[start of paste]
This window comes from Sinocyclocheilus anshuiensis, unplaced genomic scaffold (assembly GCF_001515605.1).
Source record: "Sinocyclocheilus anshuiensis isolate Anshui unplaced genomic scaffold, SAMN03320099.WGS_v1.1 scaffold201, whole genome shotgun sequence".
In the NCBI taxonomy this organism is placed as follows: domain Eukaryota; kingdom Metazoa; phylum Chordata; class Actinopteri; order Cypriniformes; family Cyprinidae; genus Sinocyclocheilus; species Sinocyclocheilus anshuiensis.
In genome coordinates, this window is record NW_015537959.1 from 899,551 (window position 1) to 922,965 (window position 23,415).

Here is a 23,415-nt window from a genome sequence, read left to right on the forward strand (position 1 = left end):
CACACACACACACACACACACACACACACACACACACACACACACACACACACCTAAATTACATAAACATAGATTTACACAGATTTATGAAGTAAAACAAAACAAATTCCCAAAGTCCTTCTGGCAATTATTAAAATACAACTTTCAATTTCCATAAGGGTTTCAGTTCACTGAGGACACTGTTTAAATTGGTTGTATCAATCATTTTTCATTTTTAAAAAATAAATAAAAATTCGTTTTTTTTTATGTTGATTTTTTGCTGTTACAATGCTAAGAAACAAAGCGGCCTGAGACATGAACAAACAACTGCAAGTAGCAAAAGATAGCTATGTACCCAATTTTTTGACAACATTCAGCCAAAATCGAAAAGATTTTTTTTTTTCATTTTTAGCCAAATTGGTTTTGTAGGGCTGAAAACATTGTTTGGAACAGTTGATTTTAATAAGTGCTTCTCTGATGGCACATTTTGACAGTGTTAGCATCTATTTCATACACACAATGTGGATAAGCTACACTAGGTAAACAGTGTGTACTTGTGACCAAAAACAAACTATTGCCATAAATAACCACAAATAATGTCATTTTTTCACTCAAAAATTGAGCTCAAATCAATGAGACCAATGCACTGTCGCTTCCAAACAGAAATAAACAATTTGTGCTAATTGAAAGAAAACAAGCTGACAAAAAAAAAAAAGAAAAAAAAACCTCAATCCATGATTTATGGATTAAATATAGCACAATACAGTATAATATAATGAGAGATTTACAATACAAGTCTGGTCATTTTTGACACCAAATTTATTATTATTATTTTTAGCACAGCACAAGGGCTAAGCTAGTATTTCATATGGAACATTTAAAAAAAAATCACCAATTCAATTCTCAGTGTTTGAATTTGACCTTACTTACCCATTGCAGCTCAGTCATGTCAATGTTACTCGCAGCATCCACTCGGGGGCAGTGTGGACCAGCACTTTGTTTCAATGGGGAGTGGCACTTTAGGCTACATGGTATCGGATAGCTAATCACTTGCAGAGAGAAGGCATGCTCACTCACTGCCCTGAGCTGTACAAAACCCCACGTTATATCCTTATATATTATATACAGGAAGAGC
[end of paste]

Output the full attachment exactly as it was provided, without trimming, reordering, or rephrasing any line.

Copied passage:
This window comes from Sinocyclocheilus anshuiensis, unplaced genomic scaffold (assembly GCF_001515605.1).
Source record: "Sinocyclocheilus anshuiensis isolate Anshui unplaced genomic scaffold, SAMN03320099.WGS_v1.1 scaffold201, whole genome shotgun sequence".
In the NCBI taxonomy this organism is placed as follows: domain Eukaryota; kingdom Metazoa; phylum Chordata; class Actinopteri; order Cypriniformes; family Cyprinidae; genus Sinocyclocheilus; species Sinocyclocheilus anshuiensis.
In genome coordinates, this window is record NW_015537959.1 from 899,551 (window position 1) to 922,965 (window position 23,415).

Here is a 23,415-nt window from a genome sequence, read left to right on the forward strand (position 1 = left end):
CACACACACACACACACACACACACACACACACACACACACACACACACACACCTAAATTACATAAACATAGATTTACACAGATTTATGAAGTAAAACAAAACAAATTCCCAAAGTCCTTCTGGCAATTATTAAAATACAACTTTCAATTTCCATAAGGGTTTCAGTTCACTGAGGACACTGTTTAAATTGGTTGTATCAATCATTTTTCATTTTTAAAAAATAAATAAAAATTCGTTTTTTTTTATGTTGATTTTTTGCTGTTACAATGCTAAGAAACAAAGCGGCCTGAGACATGAACAAACAACTGCAAGTAGCAAAAGATAGCTATGTACCCAATTTTTTGACAACATTCAGCCAAAATCGAAAAGATTTTTTTTTTTCATTTTTAGCCAAATTGGTTTTGTAGGGCTGAAAACATTGTTTGGAACAGTTGATTTTAATAAGTGCTTCTCTGATGGCACATTTTGACAGTGTTAGCATCTATTTCATACACACAATGTGGATAAGCTACACTAGGTAAACAGTGTGTACTTGTGACCAAAAACAAACTATTGCCATAAATAACCACAAATAATGTCATTTTTTCACTCAAAAATTGAGCTCAAATCAATGAGACCAATGCACTGTCGCTTCCAAACAGAAATAAACAATTTGTGCTAATTGAAAGAAAACAAGCTGACAAAAAAAAAAAAGAAAAAAAAACCTCAATCCATGATTTATGGATTAAATATAGCACAATACAGTATAATATAATGAGAGATTTACAATACAAGTCTGGTCATTTTTGACACCAAATTTATTATTATTATTTTTAGCACAGCACAAGGGCTAAGCTAGTATTTCATATGGAACATTTAAAAAAAAATCACCAATTCAATTCTCAGTGTTTGAATTTGACCTTACTTACCCATTGCAGCTCAGTCATGTCAATGTTACTCGCAGCATCCACTCGGGGGCAGTGTGGACCAGCACTTTGTTTCAATGGGGAGTGGCACTTTAGGCTACATGGTATCGGATAGCTAATCACTTGCAGAGAGAAGGCATGCTCACTCACTGCCCTGAGCTGTACAAAACCCCACGTTATATCCTTATATATTATATACAGGAAGAGC